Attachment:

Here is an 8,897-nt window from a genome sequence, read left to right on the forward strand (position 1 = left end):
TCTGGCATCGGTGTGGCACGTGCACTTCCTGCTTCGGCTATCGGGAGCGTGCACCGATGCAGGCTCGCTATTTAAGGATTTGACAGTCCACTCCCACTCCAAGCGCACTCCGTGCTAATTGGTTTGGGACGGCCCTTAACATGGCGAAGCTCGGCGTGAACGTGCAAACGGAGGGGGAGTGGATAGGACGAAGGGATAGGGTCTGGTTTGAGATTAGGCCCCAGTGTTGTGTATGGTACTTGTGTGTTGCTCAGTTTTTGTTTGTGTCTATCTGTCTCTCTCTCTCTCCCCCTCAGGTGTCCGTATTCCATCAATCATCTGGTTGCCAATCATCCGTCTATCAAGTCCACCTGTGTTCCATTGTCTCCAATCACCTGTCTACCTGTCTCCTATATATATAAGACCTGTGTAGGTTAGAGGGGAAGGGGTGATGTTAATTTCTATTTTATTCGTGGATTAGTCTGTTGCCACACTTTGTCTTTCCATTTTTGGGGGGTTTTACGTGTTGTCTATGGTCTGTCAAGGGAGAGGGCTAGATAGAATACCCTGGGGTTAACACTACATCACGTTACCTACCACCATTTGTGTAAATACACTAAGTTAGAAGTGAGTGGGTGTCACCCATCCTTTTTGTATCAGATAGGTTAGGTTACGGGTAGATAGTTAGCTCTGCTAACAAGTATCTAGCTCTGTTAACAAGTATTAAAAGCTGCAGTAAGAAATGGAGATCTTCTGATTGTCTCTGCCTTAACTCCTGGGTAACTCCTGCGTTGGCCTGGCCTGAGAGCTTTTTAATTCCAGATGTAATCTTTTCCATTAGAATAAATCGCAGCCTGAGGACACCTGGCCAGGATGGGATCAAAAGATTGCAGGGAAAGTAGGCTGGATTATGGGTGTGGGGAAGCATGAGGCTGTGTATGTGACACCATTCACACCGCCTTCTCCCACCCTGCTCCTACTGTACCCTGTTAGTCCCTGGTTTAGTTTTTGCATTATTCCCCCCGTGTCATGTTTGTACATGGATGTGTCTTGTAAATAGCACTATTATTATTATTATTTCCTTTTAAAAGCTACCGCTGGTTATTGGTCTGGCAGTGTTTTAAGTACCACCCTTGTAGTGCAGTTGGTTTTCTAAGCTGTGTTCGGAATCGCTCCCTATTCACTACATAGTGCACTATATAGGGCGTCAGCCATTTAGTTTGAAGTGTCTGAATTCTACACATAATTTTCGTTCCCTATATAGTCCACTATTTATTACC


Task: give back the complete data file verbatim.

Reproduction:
Here is an 8,897-nt window from a genome sequence, read left to right on the forward strand (position 1 = left end):
TCTGGCATCGGTGTGGCACGTGCACTTCCTGCTTCGGCTATCGGGAGCGTGCACCGATGCAGGCTCGCTATTTAAGGATTTGACAGTCCACTCCCACTCCAAGCGCACTCCGTGCTAATTGGTTTGGGACGGCCCTTAACATGGCGAAGCTCGGCGTGAACGTGCAAACGGAGGGGGAGTGGATAGGACGAAGGGATAGGGTCTGGTTTGAGATTAGGCCCCAGTGTTGTGTATGGTACTTGTGTGTTGCTCAGTTTTTGTTTGTGTCTATCTGTCTCTCTCTCTCTCCCCCTCAGGTGTCCGTATTCCATCAATCATCTGGTTGCCAATCATCCGTCTATCAAGTCCACCTGTGTTCCATTGTCTCCAATCACCTGTCTACCTGTCTCCTATATATATAAGACCTGTGTAGGTTAGAGGGGAAGGGGTGATGTTAATTTCTATTTTATTCGTGGATTAGTCTGTTGCCACACTTTGTCTTTCCATTTTTGGGGGGTTTTACGTGTTGTCTATGGTCTGTCAAGGGAGAGGGCTAGATAGAATACCCTGGGGTTAACACTACATCACGTTACCTACCACCATTTGTGTAAATACACTAAGTTAGAAGTGAGTGGGTGTCACCCATCCTTTTTGTATCAGATAGGTTAGGTTACGGGTAGATAGTTAGCTCTGCTAACAAGTATCTAGCTCTGTTAACAAGTATTAAAAGCTGCAGTAAGAAATGGAGATCTTCTGATTGTCTCTGCCTTAACTCCTGGGTAACTCCTGCGTTGGCCTGGCCTGAGAGCTTTTTAATTCCAGATGTAATCTTTTCCATTAGAATAAATCGCAGCCTGAGGACACCTGGCCAGGATGGGATCAAAAGATTGCAGGGAAAGTAGGCTGGATTATGGGTGTGGGGAAGCATGAGGCTGTGTATGTGACACCATTCACACCGCCTTCTCCCACCCTGCTCCTACTGTACCCTGTTAGTCCCTGGTTTAGTTTTTGCATTATTCCCCCCGTGTCATGTTTGTACATGGATGTGTCTTGTAAATAGCACTATTATTATTATTATTTCCTTTTAAAAGCTACCGCTGGTTATTGGTCTGGCAGTGTTTTAAGTACCACCCTTGTAGTGCAGTTGGTTTTCTAAGCTGTGTTCGGAATCGCTCCCTATTCACTACATAGTGCACTATATAGGGCGTCAGCCATTTAGTTTGAAGTGTCTGAATTCTACACATAATTTTCGTTCCCTATATAGTCCACTATTTATTACC